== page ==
A priest at The Oxford Oratory has been criticised after sending an online petition opposing LGBT teaching in primary schools to his parishioners. Catholic priest Fr Joseph Welch, of The Oratory in Woodstock Road, sent said petition to the mother and toddler group mailing list, which he encouraged the recipients to sign.
In an email, Fr Welch wrote that he finds “attempts to teach our children that LGBT relationships are the moral equivalent of traditional marriage between a man and a woman…deeply offensive”. He also stated that the “present day LGBT campaign” is “deeply offensive”.
Said online petition, named “Reject LGBT teaching in primary schools”, and addressed to the Secretary of State for Education, calls for the government to revise the Relationships and Sex Education (RSE) Regulations issued by the Department for Education in February 2019. This guidance replaces the Sex and Relationship Education guidance (2000), and first required teaching will be from September 2020. The online petition, which has over 30,000 signatures at the time of publication, argues that the new regulations “effectively force primary schools to introduce LGBT content into the classroom”.
The petition goes on to say that the “ideology has the potential for real harm, both prematurely sexualising children and making them vulnerable to sexual predators and introducing confusing ideas about sex and gender”. It argues that the government are “behaving like a totalitarian regime which treats children as state property” with the introduction of the new guidelines, and that it is “illegally prioritising one view over another and effectively suppressing faith-based views”.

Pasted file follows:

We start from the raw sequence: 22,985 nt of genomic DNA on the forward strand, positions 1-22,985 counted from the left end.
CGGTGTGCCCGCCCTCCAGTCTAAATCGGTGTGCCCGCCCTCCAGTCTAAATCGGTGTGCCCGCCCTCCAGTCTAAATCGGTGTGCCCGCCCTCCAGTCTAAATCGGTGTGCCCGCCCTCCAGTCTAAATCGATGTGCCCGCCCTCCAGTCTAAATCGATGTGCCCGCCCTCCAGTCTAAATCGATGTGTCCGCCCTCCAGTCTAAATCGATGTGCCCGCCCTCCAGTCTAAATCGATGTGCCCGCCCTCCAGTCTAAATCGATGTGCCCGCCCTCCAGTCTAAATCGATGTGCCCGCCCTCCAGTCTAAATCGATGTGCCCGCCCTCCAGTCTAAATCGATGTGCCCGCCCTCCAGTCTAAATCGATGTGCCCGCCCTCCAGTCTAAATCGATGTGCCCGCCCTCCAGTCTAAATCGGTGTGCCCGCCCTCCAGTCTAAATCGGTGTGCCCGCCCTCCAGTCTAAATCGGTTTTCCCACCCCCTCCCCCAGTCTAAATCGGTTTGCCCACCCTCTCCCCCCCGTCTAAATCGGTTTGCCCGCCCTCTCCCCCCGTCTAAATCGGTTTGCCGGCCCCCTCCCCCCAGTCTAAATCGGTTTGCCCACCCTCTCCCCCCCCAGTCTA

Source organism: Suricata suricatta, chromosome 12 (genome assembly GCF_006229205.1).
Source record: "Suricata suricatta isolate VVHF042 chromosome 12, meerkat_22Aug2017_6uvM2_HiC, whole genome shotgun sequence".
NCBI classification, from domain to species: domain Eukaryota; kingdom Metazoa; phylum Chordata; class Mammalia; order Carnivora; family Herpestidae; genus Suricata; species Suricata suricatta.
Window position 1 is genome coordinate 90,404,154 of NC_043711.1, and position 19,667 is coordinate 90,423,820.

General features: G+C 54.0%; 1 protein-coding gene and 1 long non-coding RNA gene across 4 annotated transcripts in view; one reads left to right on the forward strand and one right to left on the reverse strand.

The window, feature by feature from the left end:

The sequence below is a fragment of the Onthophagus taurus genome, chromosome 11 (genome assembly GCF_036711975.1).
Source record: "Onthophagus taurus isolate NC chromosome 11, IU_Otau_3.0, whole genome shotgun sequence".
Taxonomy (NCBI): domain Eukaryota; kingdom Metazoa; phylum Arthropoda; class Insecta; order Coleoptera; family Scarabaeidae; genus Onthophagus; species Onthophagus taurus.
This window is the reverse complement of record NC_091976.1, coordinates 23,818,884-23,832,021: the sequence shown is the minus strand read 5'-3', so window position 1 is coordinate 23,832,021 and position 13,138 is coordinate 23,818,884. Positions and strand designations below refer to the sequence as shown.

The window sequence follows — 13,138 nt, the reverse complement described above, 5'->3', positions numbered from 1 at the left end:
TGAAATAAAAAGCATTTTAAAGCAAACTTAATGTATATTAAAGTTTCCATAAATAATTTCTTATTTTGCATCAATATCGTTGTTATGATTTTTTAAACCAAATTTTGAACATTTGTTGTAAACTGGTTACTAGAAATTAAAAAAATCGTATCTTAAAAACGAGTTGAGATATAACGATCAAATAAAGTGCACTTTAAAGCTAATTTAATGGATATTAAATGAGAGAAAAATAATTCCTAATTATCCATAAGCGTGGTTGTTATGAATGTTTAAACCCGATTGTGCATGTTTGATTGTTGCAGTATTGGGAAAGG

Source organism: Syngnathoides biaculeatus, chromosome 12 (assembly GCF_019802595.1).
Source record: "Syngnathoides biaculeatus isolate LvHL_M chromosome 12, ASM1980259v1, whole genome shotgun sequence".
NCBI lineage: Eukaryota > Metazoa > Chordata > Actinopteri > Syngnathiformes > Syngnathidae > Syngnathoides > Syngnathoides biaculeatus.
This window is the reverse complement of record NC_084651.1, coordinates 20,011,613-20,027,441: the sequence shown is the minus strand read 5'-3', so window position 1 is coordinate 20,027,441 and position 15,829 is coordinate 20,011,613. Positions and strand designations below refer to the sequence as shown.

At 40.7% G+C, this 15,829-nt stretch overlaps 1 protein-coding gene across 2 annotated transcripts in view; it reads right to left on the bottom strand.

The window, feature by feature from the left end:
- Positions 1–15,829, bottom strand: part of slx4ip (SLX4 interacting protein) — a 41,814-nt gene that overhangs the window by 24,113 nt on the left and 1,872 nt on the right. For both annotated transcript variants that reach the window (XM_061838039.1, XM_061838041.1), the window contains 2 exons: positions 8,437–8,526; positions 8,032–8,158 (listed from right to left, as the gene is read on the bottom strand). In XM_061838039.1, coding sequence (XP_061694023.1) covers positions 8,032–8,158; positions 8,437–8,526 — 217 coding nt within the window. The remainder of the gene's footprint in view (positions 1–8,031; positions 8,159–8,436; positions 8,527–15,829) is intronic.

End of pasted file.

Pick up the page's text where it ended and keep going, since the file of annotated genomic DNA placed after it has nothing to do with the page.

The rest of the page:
The regulations, which came into effect last year, outline statutory guidance for schools on Relationships & Sex Education (RSE) teaching. The document states that in teaching RSE, schools should ensure that the “needs of all pupils are appropriately met” and that they must comply with the Equality Act (2010), under which sexual orientation and gender reassignment are protected characteristics.
On approaching LGBT content, the regulations state that “schools should ensure that all of their teaching is sensitive and age appropriate”, and that the content is fully integrated into their programmes of study for this area of the curriculum”. The guidelines also state that the government expects all students to have been taught LGBT content at a “timely point” in the curriculum. These regulations apply to all schools, including state-maintained, independent and faith schools.
This opposition is contrary to the Vatican’s current stance on gay rights. In 2016, Pope Francis said that the Catholic Church “owes LGBT people an apology”, and said last year that “homosexual tendencies are not a sin”.
The archdiocese responded to our request for comment with this statement:
“All Catholic schools in the diocese follow the Catholic Education Service’s model Relationships and Sex Education (RSE) curriculum which prepares young people for life in modern Britain. This includes teaching about non-traditional family structures such as single parent families, same sex partnerships and those who live in care.
“Outstanding RSE in Catholic schools is expected to provide a positive view of human sexuality and dignity of the human person. Because of this high quality and holistic approach to RSE, the Department for Education has recognised the Catholic curriculum as best practice for all schools in England.”